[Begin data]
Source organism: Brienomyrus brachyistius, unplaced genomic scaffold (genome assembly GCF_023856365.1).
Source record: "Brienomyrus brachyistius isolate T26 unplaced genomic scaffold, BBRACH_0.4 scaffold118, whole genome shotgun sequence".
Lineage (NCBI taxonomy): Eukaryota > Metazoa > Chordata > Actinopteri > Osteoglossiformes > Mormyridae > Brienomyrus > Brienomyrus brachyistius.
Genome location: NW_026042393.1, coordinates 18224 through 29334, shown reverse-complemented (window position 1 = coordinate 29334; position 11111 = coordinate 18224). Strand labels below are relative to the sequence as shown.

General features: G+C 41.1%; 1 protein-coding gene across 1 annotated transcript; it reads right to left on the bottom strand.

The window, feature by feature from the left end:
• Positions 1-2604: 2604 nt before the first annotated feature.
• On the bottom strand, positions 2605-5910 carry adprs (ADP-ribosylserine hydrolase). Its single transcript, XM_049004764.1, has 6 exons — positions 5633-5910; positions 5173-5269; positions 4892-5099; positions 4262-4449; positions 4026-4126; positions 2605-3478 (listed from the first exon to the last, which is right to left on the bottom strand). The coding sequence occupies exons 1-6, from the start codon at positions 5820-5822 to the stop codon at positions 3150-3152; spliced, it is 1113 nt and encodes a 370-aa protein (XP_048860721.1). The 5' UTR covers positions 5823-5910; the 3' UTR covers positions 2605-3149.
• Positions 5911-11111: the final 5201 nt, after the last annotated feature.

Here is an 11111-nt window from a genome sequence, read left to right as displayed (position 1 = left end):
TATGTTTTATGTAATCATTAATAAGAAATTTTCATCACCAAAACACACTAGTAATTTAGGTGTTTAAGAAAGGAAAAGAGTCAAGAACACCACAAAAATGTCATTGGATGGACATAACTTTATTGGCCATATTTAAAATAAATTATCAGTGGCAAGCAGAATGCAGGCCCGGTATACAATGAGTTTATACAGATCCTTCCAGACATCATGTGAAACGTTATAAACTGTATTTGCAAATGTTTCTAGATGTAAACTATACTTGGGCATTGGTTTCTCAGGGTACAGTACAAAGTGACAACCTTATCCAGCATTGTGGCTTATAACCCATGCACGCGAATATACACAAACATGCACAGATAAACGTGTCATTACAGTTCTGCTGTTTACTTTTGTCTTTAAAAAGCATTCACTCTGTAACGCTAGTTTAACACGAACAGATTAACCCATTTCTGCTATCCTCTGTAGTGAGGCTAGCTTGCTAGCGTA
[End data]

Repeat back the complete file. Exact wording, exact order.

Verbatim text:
Source organism: Brienomyrus brachyistius, unplaced genomic scaffold (genome assembly GCF_023856365.1).
Source record: "Brienomyrus brachyistius isolate T26 unplaced genomic scaffold, BBRACH_0.4 scaffold118, whole genome shotgun sequence".
Lineage (NCBI taxonomy): Eukaryota > Metazoa > Chordata > Actinopteri > Osteoglossiformes > Mormyridae > Brienomyrus > Brienomyrus brachyistius.
Genome location: NW_026042393.1, coordinates 18224 through 29334, shown reverse-complemented (window position 1 = coordinate 29334; position 11111 = coordinate 18224). Strand labels below are relative to the sequence as shown.

General features: G+C 41.1%; 1 protein-coding gene across 1 annotated transcript; it reads right to left on the bottom strand.

The window, feature by feature from the left end:
• Positions 1-2604: 2604 nt before the first annotated feature.
• On the bottom strand, positions 2605-5910 carry adprs (ADP-ribosylserine hydrolase). Its single transcript, XM_049004764.1, has 6 exons — positions 5633-5910; positions 5173-5269; positions 4892-5099; positions 4262-4449; positions 4026-4126; positions 2605-3478 (listed from the first exon to the last, which is right to left on the bottom strand). The coding sequence occupies exons 1-6, from the start codon at positions 5820-5822 to the stop codon at positions 3150-3152; spliced, it is 1113 nt and encodes a 370-aa protein (XP_048860721.1). The 5' UTR covers positions 5823-5910; the 3' UTR covers positions 2605-3149.
• Positions 5911-11111: the final 5201 nt, after the last annotated feature.

Here is an 11111-nt window from a genome sequence, read left to right as displayed (position 1 = left end):
TATGTTTTATGTAATCATTAATAAGAAATTTTCATCACCAAAACACACTAGTAATTTAGGTGTTTAAGAAAGGAAAAGAGTCAAGAACACCACAAAAATGTCATTGGATGGACATAACTTTATTGGCCATATTTAAAATAAATTATCAGTGGCAAGCAGAATGCAGGCCCGGTATACAATGAGTTTATACAGATCCTTCCAGACATCATGTGAAACGTTATAAACTGTATTTGCAAATGTTTCTAGATGTAAACTATACTTGGGCATTGGTTTCTCAGGGTACAGTACAAAGTGACAACCTTATCCAGCATTGTGGCTTATAACCCATGCACGCGAATATACACAAACATGCACAGATAAACGTGTCATTACAGTTCTGCTGTTTACTTTTGTCTTTAAAAAGCATTCACTCTGTAACGCTAGTTTAACACGAACAGATTAACCCATTTCTGCTATCCTCTGTAGTGAGGCTAGCTTGCTAGCGTA